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Is maternal posturing during labor efficient in preventing persistent occiput posterior position? A randomized controlled trial
 
Doi : 10.1016/j.ajog.2012.10.882 

Raoul Desbriere a  , Julie Blanc b, Renaud Le Dû b c d, Jean-Paul Renner f, Xavier Carcopino b c, Anderson Loundou e, Claude d'Ercole b c

 

Desbriere R, Blanc J, Le Dû R, et al. Is maternal posturing during labor efficient in preventing persistent occiput posterior position? A randomized controlled trial. Am J Obstet Gynecol 2013;208:60.e1-8.

 

From the AMERICAN JOURNAL OF OBSTETRICS AND GYNECOLOGY

Résumé

Objective

We sought to evaluate the efficacy of maternal posturing during labor on the prevention of persistent occiput posterior (OP) position.

Study Design

We conducted a randomized trial including 220 patients in labor with a single fetus in documented OP position. Main outcome was the proportion of anterior rotation from OP position.

Results

The rates of anterior rotation were, respectively, 78.2% and 76.4% in the intervention group and the control group without significant difference (P = .748). Rates of instrumental and cesarean section deliveries were not significantly different between intervention and control groups (18.2% vs 19.1%, P = .89, and 19.1% vs 17.3%, P = .73, respectively). In intervention and control groups, persistent OP position rates were significantly higher among women who had cesarean section (71.4% and 89.5%, respectively) and an instrumental delivery (25% and 33.3%, respectively) than among women who achieved spontaneous vaginal birth (5.8% and 2.8%, respectively). In multivariable analysis, body mass index and parity were found to have significant and independent impact on the probability of fetal head rotation.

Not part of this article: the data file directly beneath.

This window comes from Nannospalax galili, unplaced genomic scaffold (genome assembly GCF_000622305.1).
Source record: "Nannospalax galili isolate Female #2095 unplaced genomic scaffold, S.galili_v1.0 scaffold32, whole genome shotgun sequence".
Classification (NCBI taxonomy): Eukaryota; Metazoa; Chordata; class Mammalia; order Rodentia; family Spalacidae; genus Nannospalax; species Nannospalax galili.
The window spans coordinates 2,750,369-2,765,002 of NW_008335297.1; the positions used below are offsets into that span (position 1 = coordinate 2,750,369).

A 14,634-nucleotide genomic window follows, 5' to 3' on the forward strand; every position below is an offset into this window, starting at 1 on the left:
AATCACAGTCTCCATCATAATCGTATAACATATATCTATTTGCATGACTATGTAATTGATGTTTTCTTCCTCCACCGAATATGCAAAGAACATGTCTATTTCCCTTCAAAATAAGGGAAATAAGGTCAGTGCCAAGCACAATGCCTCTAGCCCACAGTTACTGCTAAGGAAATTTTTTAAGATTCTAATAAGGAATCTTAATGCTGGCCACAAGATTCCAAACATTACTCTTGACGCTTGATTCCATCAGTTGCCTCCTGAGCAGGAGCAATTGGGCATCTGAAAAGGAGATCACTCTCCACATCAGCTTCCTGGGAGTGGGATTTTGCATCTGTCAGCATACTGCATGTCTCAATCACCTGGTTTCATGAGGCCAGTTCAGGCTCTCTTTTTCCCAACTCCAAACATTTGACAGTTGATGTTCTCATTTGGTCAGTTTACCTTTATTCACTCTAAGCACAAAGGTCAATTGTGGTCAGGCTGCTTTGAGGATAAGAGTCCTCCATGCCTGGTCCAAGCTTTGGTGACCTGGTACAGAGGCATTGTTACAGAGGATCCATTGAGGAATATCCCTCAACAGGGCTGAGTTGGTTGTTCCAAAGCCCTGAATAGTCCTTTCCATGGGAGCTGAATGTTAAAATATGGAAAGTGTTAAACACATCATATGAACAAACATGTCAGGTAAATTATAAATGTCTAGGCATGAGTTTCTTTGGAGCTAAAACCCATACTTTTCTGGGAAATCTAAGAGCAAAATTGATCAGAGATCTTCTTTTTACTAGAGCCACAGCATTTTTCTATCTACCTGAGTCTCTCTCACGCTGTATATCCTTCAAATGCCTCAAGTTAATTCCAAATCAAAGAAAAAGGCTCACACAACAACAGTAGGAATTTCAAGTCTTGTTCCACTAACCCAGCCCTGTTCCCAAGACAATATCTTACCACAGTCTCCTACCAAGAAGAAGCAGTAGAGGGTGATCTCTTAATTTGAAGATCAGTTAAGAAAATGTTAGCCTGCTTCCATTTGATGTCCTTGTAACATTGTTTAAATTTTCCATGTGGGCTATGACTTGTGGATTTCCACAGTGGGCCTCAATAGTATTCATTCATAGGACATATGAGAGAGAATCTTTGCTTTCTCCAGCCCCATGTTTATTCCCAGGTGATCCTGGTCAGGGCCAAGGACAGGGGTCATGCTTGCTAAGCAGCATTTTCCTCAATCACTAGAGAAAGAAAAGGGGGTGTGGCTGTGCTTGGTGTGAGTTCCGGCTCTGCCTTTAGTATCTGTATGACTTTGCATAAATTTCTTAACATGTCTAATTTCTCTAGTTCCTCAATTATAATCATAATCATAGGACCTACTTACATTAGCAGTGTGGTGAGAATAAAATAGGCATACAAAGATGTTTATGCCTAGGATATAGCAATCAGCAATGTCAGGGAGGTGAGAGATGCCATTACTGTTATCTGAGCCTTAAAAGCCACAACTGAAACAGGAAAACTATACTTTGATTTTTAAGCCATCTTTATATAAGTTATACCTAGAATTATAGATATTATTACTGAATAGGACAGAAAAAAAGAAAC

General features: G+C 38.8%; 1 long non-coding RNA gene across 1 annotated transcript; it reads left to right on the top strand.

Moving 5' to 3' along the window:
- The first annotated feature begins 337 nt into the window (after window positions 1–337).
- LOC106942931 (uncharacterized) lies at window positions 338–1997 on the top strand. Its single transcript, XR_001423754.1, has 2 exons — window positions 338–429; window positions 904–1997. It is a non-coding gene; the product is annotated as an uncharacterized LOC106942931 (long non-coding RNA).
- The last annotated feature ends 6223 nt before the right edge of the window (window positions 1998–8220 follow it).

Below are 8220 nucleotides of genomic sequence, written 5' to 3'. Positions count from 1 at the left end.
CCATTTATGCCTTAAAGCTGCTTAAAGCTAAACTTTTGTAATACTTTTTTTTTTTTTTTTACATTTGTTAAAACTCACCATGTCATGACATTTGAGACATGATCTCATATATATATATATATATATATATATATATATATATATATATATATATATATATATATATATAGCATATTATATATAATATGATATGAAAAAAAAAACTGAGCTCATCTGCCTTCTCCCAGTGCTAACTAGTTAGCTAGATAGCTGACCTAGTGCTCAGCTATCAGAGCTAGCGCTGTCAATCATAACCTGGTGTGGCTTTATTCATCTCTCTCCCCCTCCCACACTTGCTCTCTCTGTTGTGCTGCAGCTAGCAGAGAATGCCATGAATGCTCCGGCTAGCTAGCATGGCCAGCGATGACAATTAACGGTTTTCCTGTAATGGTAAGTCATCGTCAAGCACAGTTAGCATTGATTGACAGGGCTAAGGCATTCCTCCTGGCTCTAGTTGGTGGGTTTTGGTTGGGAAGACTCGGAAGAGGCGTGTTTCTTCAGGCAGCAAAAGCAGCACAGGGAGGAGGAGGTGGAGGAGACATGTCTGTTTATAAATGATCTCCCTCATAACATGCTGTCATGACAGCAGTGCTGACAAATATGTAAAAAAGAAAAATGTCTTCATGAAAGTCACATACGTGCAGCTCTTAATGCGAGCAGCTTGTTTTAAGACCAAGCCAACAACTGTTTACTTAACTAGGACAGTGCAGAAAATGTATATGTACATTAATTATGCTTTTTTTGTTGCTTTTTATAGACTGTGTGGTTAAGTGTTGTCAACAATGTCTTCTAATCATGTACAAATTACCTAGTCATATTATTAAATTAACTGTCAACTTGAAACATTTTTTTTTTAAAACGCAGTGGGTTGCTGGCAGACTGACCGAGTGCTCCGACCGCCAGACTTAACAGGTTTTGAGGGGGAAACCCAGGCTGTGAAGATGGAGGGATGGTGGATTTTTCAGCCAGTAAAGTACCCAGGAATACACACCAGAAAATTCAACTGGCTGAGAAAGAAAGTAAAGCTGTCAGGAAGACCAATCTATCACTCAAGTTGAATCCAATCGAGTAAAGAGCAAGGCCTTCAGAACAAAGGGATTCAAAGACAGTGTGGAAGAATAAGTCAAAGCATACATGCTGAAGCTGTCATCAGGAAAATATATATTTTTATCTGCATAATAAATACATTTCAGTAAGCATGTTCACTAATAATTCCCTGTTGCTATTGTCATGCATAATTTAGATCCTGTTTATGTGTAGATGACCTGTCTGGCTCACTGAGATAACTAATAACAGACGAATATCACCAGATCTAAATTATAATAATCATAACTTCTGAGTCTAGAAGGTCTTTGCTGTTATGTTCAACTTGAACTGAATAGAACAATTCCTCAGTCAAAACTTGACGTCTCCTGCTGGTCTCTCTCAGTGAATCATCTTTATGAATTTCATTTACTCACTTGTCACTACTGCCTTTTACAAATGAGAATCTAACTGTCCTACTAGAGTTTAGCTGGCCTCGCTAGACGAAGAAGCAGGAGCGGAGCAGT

Conclusion

Our study failed to demonstrate any maternal or neonatal benefit to a policy of maternal posturing for the management of OP position during labor.


Key words : fetal malposition, persistent occiput posterior position, posture

 

 

Please, someone, research Balance before Gravity and see if this improves outcomes! Though these are pretty low cesarean rates for today's University practices, they are still higher than the World Health Organization recommendation.

The first principle of Spinning Babies is to make the point that body balance is often necessary. The workshop instructs how to match technqiues for the station of descent. In other words, certain techniques are specific for the inlet, certain ones for the midpelvis, and others for the outlet. While changing position is useful and good, it is not specific to opening the diameters of the pelvis. Yet, the research sticks to repeating this point.

It is deceptive to say researching fetal positioning within the parameters of what isn't working  shows that "nothing" works.

Maternal posture is helpful for comfort, pain relief, and moving between postures may have added benefits and should be studied.

See The Three Principles, Balance, Gravity and Movement.

 

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